MAHOPAC N.Y. — County officials rushed to intervene to avoid a public health emergency last week when a well-water system in Mahopac malfunctioned, leaving residents in a private water district with little or no water for several days.
On Thursday, June 23, with the Chateau Ridge well-water system barely functioning and with no hope of immediate repair, County Executive MaryEllen Odell authorized an emergency delivery of 6,000 gallons of water to the water storage tanks there. Chateau Ridge’s water system is overseen by the Forest Park Water Co.
“We have been monitoring the overall situation,” said Dr. Michael Nesheiwat, interim Putnam County Health commissioner. “From a water safety perspective, the water quality has been fine. This week all 13 water districts serviced by Forest Park Water Co. had been put on water conservation restrictions until further notice in order to avert a potential major water outage. Up until now, only some districts and their residents have had to contend with water shortages, resulting from the various problems with the water systems.”
One resident of the Chateau Ridge district wrote to Mahopac News in an email and said the neighborhood is in dire straits and needs help.
“We have been having little or no pressure over the last few days,” the resident wrote. “Forest Park…owns two pumps that generate water from a community well that services this whole area. We just contacted the company and were told we are in a lot of trouble. The pumps are broken and the well is running dry. Forest Park has no money to fix these pumps and nobody will service them. As a result we are stuck with either little water or no water. We have all been paying water bills to Forest Park over the years with many surcharges for services we never received, [such as] a generator. We need water.”
Chateau Ridge serves about 300 residents,
Odell said the delivery of the 6,000 gallons is a short-term solution, but a long-term solution answer is needed. That could happen later this year. The sale of Forest Park to United Water Co. is slated to take place in September.
“We needed water out there immediately and we got it there in a matter of hours,” Odell said. “I have further called upon our law department, and with the assistance of Sen. Terrance Murphy, we have reached out to the New York State Public Service Commission to help expedite the sale of Forest Park Water Co. that has allowed this unacceptable situation.”
Odell said that last Thursday one of the two wells at the Chateau Ridge water supply stopped producing water. Forest Park could not arrange for repairs because its payment could not be guaranteed, causing an emergency situation. CEMCO Water and Wastewater Specialists, Inc. were then contracted by Forest Park management to operate and maintain the water systems.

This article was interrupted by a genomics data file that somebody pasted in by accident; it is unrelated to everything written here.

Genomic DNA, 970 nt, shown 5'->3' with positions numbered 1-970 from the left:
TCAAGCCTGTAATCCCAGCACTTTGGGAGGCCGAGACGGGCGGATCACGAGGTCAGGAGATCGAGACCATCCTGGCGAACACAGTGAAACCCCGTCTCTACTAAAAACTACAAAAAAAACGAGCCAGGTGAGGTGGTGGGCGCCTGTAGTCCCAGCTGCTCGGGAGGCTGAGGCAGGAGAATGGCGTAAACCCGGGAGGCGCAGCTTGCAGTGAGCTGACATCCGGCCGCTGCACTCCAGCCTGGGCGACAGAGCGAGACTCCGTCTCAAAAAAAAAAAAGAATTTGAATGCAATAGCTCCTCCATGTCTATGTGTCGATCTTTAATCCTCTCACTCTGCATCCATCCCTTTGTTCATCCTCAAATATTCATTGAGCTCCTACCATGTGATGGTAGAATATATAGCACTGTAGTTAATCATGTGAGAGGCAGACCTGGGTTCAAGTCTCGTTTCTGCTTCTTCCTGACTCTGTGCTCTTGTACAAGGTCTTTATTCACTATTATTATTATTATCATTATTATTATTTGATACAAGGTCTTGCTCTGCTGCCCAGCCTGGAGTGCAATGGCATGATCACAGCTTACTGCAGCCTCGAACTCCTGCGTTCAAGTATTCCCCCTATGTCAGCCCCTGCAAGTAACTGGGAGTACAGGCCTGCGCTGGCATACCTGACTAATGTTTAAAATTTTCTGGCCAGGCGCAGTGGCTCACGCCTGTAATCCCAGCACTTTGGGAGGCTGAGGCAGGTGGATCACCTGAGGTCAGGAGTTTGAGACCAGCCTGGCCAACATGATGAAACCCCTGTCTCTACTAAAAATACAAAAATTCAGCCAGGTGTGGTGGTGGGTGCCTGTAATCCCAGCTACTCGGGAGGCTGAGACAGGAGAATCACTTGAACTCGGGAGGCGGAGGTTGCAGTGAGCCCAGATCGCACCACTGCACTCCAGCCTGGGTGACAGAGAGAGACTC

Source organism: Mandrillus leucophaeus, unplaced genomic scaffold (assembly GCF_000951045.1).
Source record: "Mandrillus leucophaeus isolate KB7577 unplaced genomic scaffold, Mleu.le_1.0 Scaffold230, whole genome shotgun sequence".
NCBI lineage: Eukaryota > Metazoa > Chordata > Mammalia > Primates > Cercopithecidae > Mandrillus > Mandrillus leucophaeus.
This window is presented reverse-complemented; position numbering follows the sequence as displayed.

“When the functioning well could not keep up with demand, Cody Barticciotto, [chief operator] from CEMCO, put in overtime,” Odell said.
According to residents, Barticciotto spent two nights at the Chateau Ridge pump house trying to maintain the system. Additionally Henry Boyd, of Henry Boyd Well Drillers, stepped in at the request of the health department, to provide an emergency repair without knowing when payment would be made.
As of early last Friday afternoon, workers from Boyd Well Drillers had replaced the well pump and removed one bad section of line of the broken well. Currently, that well is producing 60 gallons a minute. As of 3 p.m. last Friday, both wells are functioning and the system is back on line.
County Legislator Dini LoBue said she received an email last week from “a desperate constituent who was without water.” LoBue said she immediately contacted the County Health Department alerting it to the situation, asking that the department to take immediate emergency action.
“These people couldn’t wait another day or two and they certainly couldn’t wait for the state to act,” she said. “We couldn’t risk having one of the other 12 water supplies within the district go off line. I didn’t care how much it cost. We can deal with that later. We had to take action now.”
LoBue said she personally went out and inspected the well site and storage tank facility with Barticciotto to assure that everything possible that could be done was being done on the ground.
“I was shocked to find out that this was happening here in Putnam County,” LoBue said. “What is this, Flint?”
In a letter to Forest Park residents, Danielle Alvarez, CHEMCO’s director of administration, wrote that “CEMCO is working diligently to provide uninterrupted water services to all Forest Park water systems residents. We have been working directly with the Putnam County Health Department and town officials to identify any problems and work through all of the issues that have developed within the Forest Park water systems. We appreciate your patience while these issues are addressed.
“We realize that you may equate CEMCO Water and Forest Park as the same entity but please understand; we are contracted water systems operators and are not at all affiliated with Forest Park. We have nothing to do with Forest Park management or billing. We are sympathetic to your needs and understand your frustration when service is interrupted. CEMCO’s mission is to provide our contracted water system consumers with safe, uninterrupted water services.”
CEMCO officials noted that water restrictions remain in effect for the district and asked that residents limit water to “necessary usage only in order to maintain system pressure and an adequate supply.”